WHITE PEOPLE only show up for about seven seconds in Beasts of No Nation. Agu (Abraham Attah), a West African child solider, is trudging down a road with the rest of the Commandant's (Idris Elba) "battalion" of heavily armed adolescents when a UN convoy passes by, going the other direction. A photog in a bulletproof Land Rover snaps pictures, while a woman in the back seat looks on in horror. And then they're gone. In another film, we'd be following those well-meaning aid workers, but here, we never see them again. Beasts of No Nation never looks away from Agu. This is his story.
The efficient dismantling of sentiment and structure is a trademark of writer/director/cinematographer Cary Fukunaga, who's best known for helming the first season of True Detective. The same deft hand and ghoulishly fecund aesthetic is on display in Beasts—but while Detective floundered on the shoals of gnomic middle-class existentialism, Fukunaga trains his eye on a single African boy's descent into a single heart of darkness. This time around, there isn't a single wasted shot or extraneous monologue.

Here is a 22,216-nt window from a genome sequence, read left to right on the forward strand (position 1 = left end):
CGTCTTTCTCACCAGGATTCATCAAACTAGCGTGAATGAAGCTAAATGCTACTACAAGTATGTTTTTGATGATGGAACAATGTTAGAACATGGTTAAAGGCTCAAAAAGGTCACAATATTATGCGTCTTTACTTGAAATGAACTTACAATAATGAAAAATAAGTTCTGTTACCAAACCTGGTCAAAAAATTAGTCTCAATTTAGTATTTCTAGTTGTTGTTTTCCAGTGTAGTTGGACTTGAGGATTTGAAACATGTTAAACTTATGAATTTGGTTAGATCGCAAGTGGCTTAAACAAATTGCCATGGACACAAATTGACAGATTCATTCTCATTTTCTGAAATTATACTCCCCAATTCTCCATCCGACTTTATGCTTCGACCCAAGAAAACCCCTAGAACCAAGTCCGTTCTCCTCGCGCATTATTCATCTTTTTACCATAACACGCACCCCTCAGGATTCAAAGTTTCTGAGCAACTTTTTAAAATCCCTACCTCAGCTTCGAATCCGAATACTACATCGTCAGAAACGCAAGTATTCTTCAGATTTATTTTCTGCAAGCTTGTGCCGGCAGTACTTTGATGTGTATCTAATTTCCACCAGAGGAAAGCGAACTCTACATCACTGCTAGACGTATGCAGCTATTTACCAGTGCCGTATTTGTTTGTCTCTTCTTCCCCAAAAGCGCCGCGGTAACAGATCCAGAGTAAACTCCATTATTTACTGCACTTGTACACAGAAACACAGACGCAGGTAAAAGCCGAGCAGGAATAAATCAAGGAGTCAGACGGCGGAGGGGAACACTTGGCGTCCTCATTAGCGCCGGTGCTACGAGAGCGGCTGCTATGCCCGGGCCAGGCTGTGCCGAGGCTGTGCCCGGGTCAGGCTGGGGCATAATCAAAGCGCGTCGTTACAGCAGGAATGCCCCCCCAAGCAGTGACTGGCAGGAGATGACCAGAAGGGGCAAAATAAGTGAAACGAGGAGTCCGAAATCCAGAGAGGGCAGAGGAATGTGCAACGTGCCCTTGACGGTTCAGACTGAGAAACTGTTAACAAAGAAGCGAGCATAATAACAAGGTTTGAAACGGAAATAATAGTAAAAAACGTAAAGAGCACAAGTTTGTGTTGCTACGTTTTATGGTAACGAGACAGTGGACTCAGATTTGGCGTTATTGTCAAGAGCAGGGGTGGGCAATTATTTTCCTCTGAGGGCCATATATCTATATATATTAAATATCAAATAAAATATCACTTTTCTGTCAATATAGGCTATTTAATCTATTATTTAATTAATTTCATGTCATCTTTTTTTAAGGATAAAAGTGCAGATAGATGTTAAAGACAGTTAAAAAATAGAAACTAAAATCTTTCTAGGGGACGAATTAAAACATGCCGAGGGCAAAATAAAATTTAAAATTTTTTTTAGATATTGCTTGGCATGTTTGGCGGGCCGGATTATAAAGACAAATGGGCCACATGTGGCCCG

Beasts will be debuting on Netflix the same day it opens in theaters, which potentially raises the question why you'd want to see it in a theater. I'd suggest that it's because there will be times you'll want to look away—to check your phone, to do anything else. But you shouldn't, and in a theater, you can't. The structure of Beasts demands your attention as it curls elegantly upon itself in a Möbius strip of ritual and violence. It's brutal, but it isn't unremittingly bleak in the way that a lot of atrocity tourism can be. Agu and the Commandant are complex characters deserving of our attention. The least we can do is give it to them.